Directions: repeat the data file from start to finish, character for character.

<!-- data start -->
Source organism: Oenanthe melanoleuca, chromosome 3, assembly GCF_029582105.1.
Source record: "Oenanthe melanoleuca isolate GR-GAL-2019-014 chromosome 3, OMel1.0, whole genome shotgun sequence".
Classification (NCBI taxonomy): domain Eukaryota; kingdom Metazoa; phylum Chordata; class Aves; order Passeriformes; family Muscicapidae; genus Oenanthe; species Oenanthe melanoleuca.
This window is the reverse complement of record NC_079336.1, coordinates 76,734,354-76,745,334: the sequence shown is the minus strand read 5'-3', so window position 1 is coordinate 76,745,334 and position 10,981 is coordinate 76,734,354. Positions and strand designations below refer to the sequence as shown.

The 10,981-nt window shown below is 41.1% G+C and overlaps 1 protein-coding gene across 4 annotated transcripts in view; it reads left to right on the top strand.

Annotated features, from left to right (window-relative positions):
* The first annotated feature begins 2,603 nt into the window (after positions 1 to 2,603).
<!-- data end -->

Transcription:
Source organism: Oenanthe melanoleuca, chromosome 3, assembly GCF_029582105.1.
Source record: "Oenanthe melanoleuca isolate GR-GAL-2019-014 chromosome 3, OMel1.0, whole genome shotgun sequence".
Classification (NCBI taxonomy): domain Eukaryota; kingdom Metazoa; phylum Chordata; class Aves; order Passeriformes; family Muscicapidae; genus Oenanthe; species Oenanthe melanoleuca.
This window is the reverse complement of record NC_079336.1, coordinates 76,734,354-76,745,334: the sequence shown is the minus strand read 5'-3', so window position 1 is coordinate 76,745,334 and position 10,981 is coordinate 76,734,354. Positions and strand designations below refer to the sequence as shown.

The 10,981-nt window shown below is 41.1% G+C and overlaps 1 protein-coding gene across 4 annotated transcripts in view; it reads left to right on the top strand.

Annotated features, from left to right (window-relative positions):
* The first annotated feature begins 2,603 nt into the window (after positions 1 to 2,603).